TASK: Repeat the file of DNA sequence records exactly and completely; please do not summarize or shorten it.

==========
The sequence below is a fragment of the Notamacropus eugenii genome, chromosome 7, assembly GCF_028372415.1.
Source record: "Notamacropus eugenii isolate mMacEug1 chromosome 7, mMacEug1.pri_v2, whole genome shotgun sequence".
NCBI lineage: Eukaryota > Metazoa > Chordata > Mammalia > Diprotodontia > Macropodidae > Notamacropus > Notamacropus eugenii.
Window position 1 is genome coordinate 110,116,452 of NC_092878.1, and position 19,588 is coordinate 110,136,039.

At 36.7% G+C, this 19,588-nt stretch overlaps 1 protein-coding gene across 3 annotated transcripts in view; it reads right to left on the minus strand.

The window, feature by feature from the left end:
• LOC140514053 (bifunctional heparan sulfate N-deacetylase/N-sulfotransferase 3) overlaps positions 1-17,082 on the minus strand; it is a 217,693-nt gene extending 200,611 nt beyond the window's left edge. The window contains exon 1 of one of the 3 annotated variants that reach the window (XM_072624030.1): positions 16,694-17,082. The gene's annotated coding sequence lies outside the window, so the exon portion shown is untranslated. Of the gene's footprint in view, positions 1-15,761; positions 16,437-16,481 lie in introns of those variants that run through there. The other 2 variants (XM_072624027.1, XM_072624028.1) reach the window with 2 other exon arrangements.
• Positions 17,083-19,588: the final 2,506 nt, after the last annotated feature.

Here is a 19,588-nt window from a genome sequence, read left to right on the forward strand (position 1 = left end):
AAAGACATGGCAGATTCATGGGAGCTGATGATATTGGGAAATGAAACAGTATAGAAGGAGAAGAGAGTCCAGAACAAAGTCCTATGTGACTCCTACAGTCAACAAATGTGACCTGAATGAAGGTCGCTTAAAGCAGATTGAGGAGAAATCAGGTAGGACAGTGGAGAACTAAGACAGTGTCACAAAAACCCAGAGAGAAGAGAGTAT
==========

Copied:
The sequence below is a fragment of the Notamacropus eugenii genome, chromosome 7, assembly GCF_028372415.1.
Source record: "Notamacropus eugenii isolate mMacEug1 chromosome 7, mMacEug1.pri_v2, whole genome shotgun sequence".
NCBI lineage: Eukaryota > Metazoa > Chordata > Mammalia > Diprotodontia > Macropodidae > Notamacropus > Notamacropus eugenii.
Window position 1 is genome coordinate 110,116,452 of NC_092878.1, and position 19,588 is coordinate 110,136,039.

At 36.7% G+C, this 19,588-nt stretch overlaps 1 protein-coding gene across 3 annotated transcripts in view; it reads right to left on the minus strand.

The window, feature by feature from the left end:
• LOC140514053 (bifunctional heparan sulfate N-deacetylase/N-sulfotransferase 3) overlaps positions 1-17,082 on the minus strand; it is a 217,693-nt gene extending 200,611 nt beyond the window's left edge. The window contains exon 1 of one of the 3 annotated variants that reach the window (XM_072624030.1): positions 16,694-17,082. The gene's annotated coding sequence lies outside the window, so the exon portion shown is untranslated. Of the gene's footprint in view, positions 1-15,761; positions 16,437-16,481 lie in introns of those variants that run through there. The other 2 variants (XM_072624027.1, XM_072624028.1) reach the window with 2 other exon arrangements.
• Positions 17,083-19,588: the final 2,506 nt, after the last annotated feature.

Here is a 19,588-nt window from a genome sequence, read left to right on the forward strand (position 1 = left end):
AAAGACATGGCAGATTCATGGGAGCTGATGATATTGGGAAATGAAACAGTATAGAAGGAGAAGAGAGTCCAGAACAAAGTCCTATGTGACTCCTACAGTCAACAAATGTGACCTGAATGAAGGTCGCTTAAAGCAGATTGAGGAGAAATCAGGTAGGACAGTGGAGAACTAAGACAGTGTCACAAAAACCCAGAGAGAAGAGAGTAT